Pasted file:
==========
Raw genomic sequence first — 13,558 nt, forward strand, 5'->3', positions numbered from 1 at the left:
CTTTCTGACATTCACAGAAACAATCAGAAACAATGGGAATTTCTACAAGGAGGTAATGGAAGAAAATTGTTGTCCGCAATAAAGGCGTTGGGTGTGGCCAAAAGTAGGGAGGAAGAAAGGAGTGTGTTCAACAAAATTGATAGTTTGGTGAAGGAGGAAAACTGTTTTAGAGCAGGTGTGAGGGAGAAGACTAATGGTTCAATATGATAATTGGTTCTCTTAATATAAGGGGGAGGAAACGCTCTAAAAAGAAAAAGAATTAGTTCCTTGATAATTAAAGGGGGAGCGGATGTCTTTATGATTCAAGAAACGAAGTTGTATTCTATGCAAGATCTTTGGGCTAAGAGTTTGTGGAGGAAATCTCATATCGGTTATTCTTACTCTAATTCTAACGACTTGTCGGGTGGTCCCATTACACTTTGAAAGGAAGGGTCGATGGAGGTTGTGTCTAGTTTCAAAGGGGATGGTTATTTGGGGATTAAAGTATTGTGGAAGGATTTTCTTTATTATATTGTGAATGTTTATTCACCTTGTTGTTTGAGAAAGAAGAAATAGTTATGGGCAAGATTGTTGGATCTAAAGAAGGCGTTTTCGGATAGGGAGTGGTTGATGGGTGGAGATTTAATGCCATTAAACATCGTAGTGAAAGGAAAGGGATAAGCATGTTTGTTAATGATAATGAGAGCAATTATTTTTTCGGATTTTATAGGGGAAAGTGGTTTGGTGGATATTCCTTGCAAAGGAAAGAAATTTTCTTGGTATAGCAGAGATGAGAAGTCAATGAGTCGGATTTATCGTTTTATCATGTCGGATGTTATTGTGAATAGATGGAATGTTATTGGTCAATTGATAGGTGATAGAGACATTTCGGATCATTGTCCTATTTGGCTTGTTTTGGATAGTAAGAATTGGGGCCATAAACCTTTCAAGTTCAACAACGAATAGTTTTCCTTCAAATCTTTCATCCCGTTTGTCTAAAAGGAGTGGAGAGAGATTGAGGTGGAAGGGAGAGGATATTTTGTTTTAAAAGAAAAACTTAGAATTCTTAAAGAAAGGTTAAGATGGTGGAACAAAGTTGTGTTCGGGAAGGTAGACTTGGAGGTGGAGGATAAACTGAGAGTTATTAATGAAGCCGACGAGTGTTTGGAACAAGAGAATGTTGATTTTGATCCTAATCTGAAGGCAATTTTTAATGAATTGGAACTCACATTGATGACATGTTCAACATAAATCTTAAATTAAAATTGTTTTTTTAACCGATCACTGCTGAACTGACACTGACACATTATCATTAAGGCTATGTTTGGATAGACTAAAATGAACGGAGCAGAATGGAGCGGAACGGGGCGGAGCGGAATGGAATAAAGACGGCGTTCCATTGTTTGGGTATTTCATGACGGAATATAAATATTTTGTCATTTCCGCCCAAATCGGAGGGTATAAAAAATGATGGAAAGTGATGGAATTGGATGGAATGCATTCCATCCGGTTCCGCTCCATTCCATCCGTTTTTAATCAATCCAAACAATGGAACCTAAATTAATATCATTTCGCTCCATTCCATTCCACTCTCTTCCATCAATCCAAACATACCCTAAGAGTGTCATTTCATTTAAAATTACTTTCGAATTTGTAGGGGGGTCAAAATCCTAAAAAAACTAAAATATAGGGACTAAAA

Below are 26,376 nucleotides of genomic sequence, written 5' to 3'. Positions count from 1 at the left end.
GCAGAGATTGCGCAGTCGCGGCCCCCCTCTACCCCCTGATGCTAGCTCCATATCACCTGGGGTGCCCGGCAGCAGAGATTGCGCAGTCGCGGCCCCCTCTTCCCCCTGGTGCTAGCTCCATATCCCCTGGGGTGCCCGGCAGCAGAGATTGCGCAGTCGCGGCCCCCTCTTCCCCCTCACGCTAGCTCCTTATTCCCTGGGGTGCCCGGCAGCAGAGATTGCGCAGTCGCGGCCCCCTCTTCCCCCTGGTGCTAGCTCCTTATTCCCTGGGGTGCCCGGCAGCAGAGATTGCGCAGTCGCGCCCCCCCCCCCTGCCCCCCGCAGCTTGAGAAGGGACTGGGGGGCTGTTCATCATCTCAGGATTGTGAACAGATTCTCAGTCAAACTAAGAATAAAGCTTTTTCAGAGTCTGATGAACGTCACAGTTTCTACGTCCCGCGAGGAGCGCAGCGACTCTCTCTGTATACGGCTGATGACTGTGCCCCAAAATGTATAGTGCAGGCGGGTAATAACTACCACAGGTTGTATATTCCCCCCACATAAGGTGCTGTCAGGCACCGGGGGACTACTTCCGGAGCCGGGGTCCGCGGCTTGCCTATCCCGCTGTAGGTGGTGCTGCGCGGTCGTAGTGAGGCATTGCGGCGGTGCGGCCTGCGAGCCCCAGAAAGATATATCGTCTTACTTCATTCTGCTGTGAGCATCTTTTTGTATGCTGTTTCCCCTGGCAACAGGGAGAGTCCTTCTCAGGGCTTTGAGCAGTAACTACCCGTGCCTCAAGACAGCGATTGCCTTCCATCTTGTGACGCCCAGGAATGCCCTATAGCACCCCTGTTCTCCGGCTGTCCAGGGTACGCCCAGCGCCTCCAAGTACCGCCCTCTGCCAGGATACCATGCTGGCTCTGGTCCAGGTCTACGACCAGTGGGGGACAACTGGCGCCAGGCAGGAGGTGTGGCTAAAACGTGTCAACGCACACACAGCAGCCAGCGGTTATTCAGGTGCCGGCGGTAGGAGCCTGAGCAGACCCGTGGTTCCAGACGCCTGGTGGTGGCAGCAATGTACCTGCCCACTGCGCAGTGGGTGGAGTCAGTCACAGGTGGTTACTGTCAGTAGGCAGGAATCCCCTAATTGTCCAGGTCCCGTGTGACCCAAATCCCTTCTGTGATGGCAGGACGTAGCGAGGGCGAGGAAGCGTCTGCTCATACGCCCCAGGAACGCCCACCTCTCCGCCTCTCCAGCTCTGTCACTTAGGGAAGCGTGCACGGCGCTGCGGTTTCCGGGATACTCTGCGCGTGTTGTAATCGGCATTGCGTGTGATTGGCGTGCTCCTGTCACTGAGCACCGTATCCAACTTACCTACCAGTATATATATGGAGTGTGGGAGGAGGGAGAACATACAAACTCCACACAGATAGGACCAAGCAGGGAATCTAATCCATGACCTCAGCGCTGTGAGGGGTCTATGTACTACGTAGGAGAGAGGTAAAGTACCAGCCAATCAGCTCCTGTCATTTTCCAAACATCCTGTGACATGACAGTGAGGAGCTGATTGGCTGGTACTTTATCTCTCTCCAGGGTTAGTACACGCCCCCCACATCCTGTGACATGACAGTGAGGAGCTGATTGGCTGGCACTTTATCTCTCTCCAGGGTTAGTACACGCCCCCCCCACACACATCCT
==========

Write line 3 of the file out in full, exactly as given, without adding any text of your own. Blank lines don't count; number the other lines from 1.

Below are 26,376 nucleotides of genomic sequence, written 5' to 3'. Positions count from 1 at the left end.